The Meagle has an incredible sense of smell.
Meagle Scientific Classification
- Scientific Name
- Canis lupus
Meagle Conservation Status
Meagle as a Pet:
- General Health
- Energy Level
- Tendency to Chew
- Family and kid friendliness
- Yappiness / Barking
- Separation Anxiety
- Preferred Temperature
- Average climate
- Exercise Needs
- Friendly With Other Dogs
- Pure bred cost to own
- $150 to $500
- Dog group
- Male weight
- 10-20 lbs
- Female weight
- 10-20 lbs
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The Meagle, a crossbreed between Miniature Pinscher and a Beagle, is a compact-sized hound that is fun to be around and makes a good pet for families. Their inquisitive nature is one of their most interesting characteristics, leading them to inspect everything they come across with their advanced sense of smell. However, they can sometimes be stubborn and would need early socialization to avoid behavioral issues. You should check with the breeders for information about your Meagle to learn more about the parents before selecting one.
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3 Pros and Cons of Owning a Meagle
Before owning any pet, you should make sure that you know the pros and cons of having it in your house. This would not only better prepare you for their arrival into your family but would also make sure that you can create accommodating and comfortable conditions for them. Here are some pros and cons of owning Meagles:
|Active: The Meagle is very active and energetic, keeping any owner entertained and up and running on their feet.
|Shedding: Tend to shed moderately, which could be a problem for the owner.
|Independent: If you love an independent dog this would be a perfect choice for you.
|Interaction with children: Meagles might not be very good around children especially if they have not grown up with them.
|Friendly: These dogs are friendly in nature and make great family pets.
|Stubborn: These dogs can sometimes be very stubborn, which can be a problem for the owner in the long run.
Evolution and Origins
As the Meagle is a hybrid, and relatively rare, there is not much known about its origins. However, looking at its parent breeds’ histories can help to show the Meagle’s lineage.
Health and Entertainment for your Meagle
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While the exact origins of the Meagle’s parent breed the Beagle are not known, it’s thought that the ancestors can date back to 5th century Greece, where they were used to hunt rabbits and small game. Beagles are believed to be descended from Talbot Hounds, scenthounds that William the Conqueror brought to Britain in the 11th century. By the 16th century, English nobility commonly used smaller hounds referred to as Beagles to hunt deer, rabbits, and foxes in packs. Modern-day Beagles were developed in the 1830s by crossing breeds including the Talbot Hound, Southern Hound, and North Country Beagle. Due to their keen sense of smell, tracking abilities, and intelligence, Beagles are the most popular breed to use as detection dogs to sniff out prohibited items in quarantine around the world.
Meagle parent Miniature Pinscher’s precise origins are also uncertain but it is known that this breed, also called the Zwergpinscher and the Min Pin, originates from Germany, where it was used to hunt rats and vermin in homes and stables. Due to similarities in name and appearance, some mistakenly think these dogs are mini Doberman Pinschers, but breed historians believe them to be a cross of the Dachshund and Italian Greyhound, possibly with the German Pinscher. Min Pins, known as “the King of Toys,” are popular pets, particularly in Europe and the U.S.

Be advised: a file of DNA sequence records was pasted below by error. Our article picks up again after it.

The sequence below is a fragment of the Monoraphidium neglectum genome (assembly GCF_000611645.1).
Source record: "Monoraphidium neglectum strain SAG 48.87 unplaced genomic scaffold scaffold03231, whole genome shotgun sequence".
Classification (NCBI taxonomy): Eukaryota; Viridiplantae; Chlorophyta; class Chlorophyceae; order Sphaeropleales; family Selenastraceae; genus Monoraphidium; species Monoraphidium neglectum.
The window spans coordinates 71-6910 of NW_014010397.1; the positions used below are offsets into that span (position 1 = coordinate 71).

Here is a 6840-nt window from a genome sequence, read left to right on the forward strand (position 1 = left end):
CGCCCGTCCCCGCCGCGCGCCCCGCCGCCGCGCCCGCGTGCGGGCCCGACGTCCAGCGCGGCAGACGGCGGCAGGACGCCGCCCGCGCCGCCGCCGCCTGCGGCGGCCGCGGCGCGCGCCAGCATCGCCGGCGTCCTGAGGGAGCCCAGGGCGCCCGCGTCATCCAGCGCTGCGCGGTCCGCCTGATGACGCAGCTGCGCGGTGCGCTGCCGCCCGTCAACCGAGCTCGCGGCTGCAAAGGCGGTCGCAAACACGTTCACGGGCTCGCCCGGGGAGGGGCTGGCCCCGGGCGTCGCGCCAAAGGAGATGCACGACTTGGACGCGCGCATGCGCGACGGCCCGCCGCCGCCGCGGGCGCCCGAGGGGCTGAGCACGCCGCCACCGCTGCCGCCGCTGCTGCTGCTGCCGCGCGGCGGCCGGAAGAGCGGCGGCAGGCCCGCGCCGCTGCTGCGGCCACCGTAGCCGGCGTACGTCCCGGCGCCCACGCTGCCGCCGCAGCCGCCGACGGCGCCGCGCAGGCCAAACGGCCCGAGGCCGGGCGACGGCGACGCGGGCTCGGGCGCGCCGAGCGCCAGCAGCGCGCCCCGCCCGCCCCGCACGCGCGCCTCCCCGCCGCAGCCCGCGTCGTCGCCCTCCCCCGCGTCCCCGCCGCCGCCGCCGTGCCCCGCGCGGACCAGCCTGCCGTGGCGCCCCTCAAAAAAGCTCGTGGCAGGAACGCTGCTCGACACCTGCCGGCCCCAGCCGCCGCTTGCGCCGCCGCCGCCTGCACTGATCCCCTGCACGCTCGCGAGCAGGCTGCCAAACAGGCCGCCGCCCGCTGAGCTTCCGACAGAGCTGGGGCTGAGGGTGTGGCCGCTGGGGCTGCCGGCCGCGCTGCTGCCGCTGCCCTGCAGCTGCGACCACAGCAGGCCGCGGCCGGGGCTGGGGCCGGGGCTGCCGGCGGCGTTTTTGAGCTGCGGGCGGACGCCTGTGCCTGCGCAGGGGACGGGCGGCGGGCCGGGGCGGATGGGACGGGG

Size and Weight
These dogs are compact in size, following the same build as the Beagle and Miniature Pinscher that precedes them. The males are generally 12 to 16 inches in size and weigh about 10 to 12 pounds. The females, on the other hand, seem to be similar, reaching 12 to 16 inches in size and weighing the same as well.
|12-16 inches tall
|12-16 inches tall
|10-20 lbs, fully grown
|10-20 lbs, fully grown
Common Health Issues
Whenever a new breed is developed, there are health risks that the pet inherits from both parents. With the Meagle, the health risks that it often faces come from the Miniature Pinscher and the Beagle.
Hip dysplasia is one of the most common issues that this dog faces. The condition presents as a misalignment of the hip bone. Dwarfism is also a common issue, but it is a catalyst for further health problems (like back problems), and epilepsy.
The Meagle is also at risk for hypothyroidism, which can impact their hormones. Make sure to bring your pet to the veterinarian if you notice issues with their weight. You may also have to bring them to treat their allergies. The breeders of your particular puppy can bring more attention to any other health concerns that your pet might have or might be prone to.
The common health issues faced by the Meagle include:
- Hip dysplasia
- Back problems
- Other allergies.
These dogs have a fun personality, are naturally curious, and make great family dogs. Their parents can give them rather mischievous and inquisitive characteristics within their families. While it is possible that this dog will be rather good with children, their disposition will primarily depend on which of the breeds it inherits more of its personality traits from. Socializing the pet early would be the best way to promote bonding with younger children and adults alike, reducing the risk of depression and aggression.